San Francisco adopted a mandatory green building code for new construction projects in September 2008, establishing strict guidelines for residential and commercial buildings according to the following schedule:
GreenFinanceSF is a Property Assessed Clean Energy (PACE) financing program, and is funded through a mix of bonds and funds granted to the city through the federal American Recovery and Reinvestment Act (ARRA). GreenFinance SF uses an "open-market" PACE model in which individual property owners identify their own project lenders and negotiate all the financing terms with them. The City collects loan repayments from the participant through a special tax lien on the property and disburses payment to the project lender.
Single family homeowners in San Francisco's PG&E territory can receive Green Home Assessments, providing detailed reports showing energy loss, heat tests, and a list of improvements that will achieve the energy savings goals for San Francisco's Home Improvement & Performance Program. Improvements through this program might include improving insulation, air & duct sealing, and improved heating and cooling systems. Participating contractors can be located and contacted from the website above.
The City and County of San Francisco, through the San Francisco Public Utilities Commission (SFPUC), are providing incentives to residents and businesses who install photovoltaic (PV) systems on their properties. Systems must be at least one kilowatt (kW) in capacity, and there is no maximum size limit to participate. Different incentive levels are available whether the property is residential, commercial, low-income residential, non-profit, or multi-family residential owned and operated by a non-profit.
In October 2008, the City of San Jose enacted the Private Sector Green Building Policy (Policy No. 6-32). The policy was adopted in Ordinance No. 28622 in June, 2009. All new buildings must meet certain green building requirements in order to receive a building permit. Requirements are dependent on the size and type of the project.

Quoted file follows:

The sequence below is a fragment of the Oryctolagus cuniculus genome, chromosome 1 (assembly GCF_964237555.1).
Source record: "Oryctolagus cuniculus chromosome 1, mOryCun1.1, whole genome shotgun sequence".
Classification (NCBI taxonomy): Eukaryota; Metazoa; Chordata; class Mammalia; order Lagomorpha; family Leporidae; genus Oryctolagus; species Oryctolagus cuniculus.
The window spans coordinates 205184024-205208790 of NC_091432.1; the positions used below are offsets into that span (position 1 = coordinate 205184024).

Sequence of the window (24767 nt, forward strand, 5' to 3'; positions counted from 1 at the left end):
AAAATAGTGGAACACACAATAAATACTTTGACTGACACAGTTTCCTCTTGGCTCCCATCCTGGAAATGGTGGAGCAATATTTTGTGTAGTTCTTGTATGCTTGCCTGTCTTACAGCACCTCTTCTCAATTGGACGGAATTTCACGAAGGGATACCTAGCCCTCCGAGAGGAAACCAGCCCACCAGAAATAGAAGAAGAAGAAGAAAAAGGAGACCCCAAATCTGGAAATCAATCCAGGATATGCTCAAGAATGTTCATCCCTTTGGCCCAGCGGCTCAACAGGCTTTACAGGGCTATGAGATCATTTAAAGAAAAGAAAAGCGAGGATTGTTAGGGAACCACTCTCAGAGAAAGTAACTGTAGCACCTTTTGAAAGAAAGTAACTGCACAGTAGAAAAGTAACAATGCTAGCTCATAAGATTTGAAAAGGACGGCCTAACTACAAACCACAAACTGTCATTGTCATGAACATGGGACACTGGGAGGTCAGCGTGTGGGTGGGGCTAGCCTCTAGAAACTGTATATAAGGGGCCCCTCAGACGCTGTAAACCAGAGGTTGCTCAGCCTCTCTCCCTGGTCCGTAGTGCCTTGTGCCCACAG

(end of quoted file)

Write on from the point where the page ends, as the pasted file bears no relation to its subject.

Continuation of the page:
The San Jose Environmental Services Department has developed voluntary guidelines to encourage solar orientation in new construction. These Solar Access Design Guidelines specify that the long axis of new dwellings should face within 30 degrees west and 45 degrees east of true south. Because houses in a subdivision usually face the street, planners in San Jose found that the easiest way to achieve solar orientation was to orient the streets within 30 degrees of the true east-west axis. Homes in such a subdivision would have good solar orientation by default.
Building, Planning and Electrical Permits are required for Photovoltiac (PV) systems installed in San Jose. In most cases, PV systems must also undergo a Building Plan Review and an Electrical Plan Review. Building Plan Reviews are not required for installations that meet all of the following criteria:
Before a development plan can be approved in the City of Santa Cruz, it must be found that the orientation and location of buildings, structures, open spaces and other features of the site plan preserve solar access of adjacent properties. In addition, buildings and structures should be designed and oriented to make use of natural elements such as solar radiation, wind and landscaping for heating, cooling and ventilation. Developers must also show that heating systems for hot tubs and swimming pools are solar when possible, and in all cases, energy efficient.
In early 2002, the City of Santa Monica began waiving building permit fees for solar energy systems. In December 2008, after months of working with industry trainers, solar contractors and staff from the Solar Santa Monica office, the city released their [http://www.solarsantamonica.com/documents/PVSubmittalRequirement2010.pdf guidelines] for basic information required for photovoltaic plan check submittal. The guidelines were subsequently amended in 2010.
The City of Santa Monica allows for priority plan check processing for building projects that are registered with the United States Green Building Council for certification under the Leadership in Energy and Environmental Design (LEED) Green Building Rating System. The priority status applies to all new buildings and major renovations which total an amount exceeding fifty percent of their replacement cost.